I had began my “Global Climate” research shortly after David G’s book, focusing mostly on the atmospheric and hemispheric “WINDS” and their involvement with our weather, however, my research has placed me much deeper then I had imagined and hope my writings would inspire you to do the same.

    So let begin,

    *The enormous electromagnetic cosmic pulse waves that strike the Earth that show up on “MIMIC TPW microwave imagery” should not be confused as a strange anomaly, The space weather phenomena impacts events on Earth’s surface that are currently under intensive scientific study.

    Over the last couple of months the scientific research consensus speculates that these powerful waves are emanating from magnetar, a classified neutron star that may be a soft gamma repeater with the most identified one in question the “SGR 1806-20” discovered in 1979 some 300 quadrillion miles away halfway across our “Milky-way Galaxy” within the Sagittarius constellation.

    Magnetar, a neutron star with a dense remnant of supernova explosion with an extremely powerful magnetic field, carries high energy electromagnetic radiation consisting of both dangerous Gamma rays and X-rays, which millions of these Neutron stars exist throughout our Galaxy.

    The SGR 1806-20’s potent magnetic field decay, 50,000 light-years away from earth with the largest recorded burst or “starquake eruption” reaching Earth on December 26th, 2004 is strongly linked to the December 27th, 2004 West Sumatra in Indonesia earthquakes, causing the Tsunami that took over 280,000 lives in Western Pacific and Indian Ocean.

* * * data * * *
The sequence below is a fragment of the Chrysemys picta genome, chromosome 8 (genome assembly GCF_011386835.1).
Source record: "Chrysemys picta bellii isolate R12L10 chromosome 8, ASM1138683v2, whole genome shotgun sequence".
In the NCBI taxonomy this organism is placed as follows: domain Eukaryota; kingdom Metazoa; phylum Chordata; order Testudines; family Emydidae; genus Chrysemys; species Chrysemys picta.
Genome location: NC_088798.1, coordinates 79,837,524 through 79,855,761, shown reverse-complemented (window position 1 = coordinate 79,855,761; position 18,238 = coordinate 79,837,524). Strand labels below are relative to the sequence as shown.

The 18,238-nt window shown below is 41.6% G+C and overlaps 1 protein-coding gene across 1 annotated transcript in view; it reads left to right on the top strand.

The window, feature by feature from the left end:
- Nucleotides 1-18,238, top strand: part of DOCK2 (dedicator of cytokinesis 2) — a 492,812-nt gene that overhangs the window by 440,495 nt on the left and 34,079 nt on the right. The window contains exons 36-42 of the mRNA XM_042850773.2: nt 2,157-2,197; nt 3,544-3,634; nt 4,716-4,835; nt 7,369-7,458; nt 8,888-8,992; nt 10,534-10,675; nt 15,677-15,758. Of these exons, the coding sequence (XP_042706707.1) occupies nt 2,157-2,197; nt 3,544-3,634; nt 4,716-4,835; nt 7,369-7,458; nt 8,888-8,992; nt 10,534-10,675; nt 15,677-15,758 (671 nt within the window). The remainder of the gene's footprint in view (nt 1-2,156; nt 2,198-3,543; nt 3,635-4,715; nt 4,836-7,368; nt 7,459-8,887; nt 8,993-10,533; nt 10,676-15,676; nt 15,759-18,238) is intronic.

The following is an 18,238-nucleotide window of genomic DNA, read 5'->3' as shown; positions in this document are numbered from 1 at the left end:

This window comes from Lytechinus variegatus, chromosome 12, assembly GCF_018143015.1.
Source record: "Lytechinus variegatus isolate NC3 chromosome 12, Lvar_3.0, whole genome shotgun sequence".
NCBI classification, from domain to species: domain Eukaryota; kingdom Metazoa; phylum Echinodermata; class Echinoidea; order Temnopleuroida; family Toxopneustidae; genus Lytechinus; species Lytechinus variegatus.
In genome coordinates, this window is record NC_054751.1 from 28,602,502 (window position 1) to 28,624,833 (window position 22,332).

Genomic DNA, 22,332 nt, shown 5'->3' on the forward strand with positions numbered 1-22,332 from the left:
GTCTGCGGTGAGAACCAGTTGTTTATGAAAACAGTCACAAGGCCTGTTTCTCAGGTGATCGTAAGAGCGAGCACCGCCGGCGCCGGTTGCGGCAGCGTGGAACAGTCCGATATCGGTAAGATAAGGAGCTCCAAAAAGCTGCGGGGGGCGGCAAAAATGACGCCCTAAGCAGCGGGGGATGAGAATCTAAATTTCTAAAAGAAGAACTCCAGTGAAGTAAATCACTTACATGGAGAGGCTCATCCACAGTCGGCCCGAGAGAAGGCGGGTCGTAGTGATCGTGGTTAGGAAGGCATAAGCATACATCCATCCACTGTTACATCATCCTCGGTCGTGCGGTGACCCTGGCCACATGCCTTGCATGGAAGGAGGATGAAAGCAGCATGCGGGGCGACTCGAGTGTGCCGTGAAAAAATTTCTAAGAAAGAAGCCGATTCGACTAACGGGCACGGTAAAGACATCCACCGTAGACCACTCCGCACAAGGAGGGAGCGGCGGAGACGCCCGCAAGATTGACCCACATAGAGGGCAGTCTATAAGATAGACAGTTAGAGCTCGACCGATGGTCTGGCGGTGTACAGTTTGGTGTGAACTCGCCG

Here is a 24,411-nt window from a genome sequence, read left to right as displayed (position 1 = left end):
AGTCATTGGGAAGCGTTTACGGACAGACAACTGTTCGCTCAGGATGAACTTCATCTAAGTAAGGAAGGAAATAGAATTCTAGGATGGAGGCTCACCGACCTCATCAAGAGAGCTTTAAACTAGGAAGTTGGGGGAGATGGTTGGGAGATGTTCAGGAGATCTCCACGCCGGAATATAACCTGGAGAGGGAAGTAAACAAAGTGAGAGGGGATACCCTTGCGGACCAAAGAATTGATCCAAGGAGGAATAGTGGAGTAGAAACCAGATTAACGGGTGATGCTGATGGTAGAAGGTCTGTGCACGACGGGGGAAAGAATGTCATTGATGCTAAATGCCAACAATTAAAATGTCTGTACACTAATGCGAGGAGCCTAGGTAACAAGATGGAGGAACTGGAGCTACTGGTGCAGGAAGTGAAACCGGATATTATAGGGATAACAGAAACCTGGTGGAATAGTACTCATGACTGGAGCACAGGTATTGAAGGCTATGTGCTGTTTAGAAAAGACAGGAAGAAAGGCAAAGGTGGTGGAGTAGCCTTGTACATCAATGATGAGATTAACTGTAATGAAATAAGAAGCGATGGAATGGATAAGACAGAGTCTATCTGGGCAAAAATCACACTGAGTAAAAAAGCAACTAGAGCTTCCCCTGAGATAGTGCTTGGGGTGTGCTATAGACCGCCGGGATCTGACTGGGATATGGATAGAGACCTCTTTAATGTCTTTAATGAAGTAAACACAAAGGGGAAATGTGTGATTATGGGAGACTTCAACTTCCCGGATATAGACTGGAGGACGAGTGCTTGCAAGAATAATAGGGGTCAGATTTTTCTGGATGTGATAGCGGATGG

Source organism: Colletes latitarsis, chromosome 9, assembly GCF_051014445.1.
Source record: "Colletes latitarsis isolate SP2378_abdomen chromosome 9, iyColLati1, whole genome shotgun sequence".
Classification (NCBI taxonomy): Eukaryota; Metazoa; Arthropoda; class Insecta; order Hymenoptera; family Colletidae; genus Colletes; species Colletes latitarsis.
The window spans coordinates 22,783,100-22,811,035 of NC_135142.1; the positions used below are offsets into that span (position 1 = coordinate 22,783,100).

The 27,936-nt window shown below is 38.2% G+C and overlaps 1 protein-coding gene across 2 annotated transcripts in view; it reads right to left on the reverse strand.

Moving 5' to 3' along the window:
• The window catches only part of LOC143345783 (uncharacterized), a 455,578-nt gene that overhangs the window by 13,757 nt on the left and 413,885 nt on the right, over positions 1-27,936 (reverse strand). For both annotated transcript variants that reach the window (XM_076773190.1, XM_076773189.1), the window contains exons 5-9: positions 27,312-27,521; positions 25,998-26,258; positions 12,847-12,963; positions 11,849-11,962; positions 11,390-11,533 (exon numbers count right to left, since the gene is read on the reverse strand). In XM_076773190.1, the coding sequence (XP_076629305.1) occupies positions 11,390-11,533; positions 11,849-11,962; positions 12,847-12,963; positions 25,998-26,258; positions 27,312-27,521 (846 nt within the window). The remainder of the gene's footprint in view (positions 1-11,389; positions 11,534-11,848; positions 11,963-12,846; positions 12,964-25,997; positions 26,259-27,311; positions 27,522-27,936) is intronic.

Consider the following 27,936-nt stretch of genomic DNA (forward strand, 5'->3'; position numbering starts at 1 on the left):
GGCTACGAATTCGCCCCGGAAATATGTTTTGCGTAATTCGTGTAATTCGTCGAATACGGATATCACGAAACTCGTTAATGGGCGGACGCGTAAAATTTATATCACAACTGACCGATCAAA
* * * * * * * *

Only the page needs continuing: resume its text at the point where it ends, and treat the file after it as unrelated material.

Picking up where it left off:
Despite its diminutive 12 miles (20km) in diameter, SGR 1806-20 is the most highly magnetic object discovered at over 10(15) gauss compared to our sun’s 1-5 gauss and Earth’s magnetic field of 1/2 of gauss. Though invisible to human eyes, the falling gamma ray energy range is far more energetic than visible light or X-rays.

    The falling gamma ray star-quake eruptions which occurred 10s of thousand years ago also causing damages to its own stars becoming the brightest observed known event sighted outside our solar system, also damaging the earth’s outermost ionosphere rung the earth’s upper atmosphere sending pulses of magnetic radiation.

    *Thus, the Earth’s protective magnetosphere layer extending some 370,000 miles above the earth was damaged by the intense galactic magnetic radiation, the magnetar blast observed over a dozen years ago released more energy in just 1/10th of second than our sun has emitted in the last 150,000 years.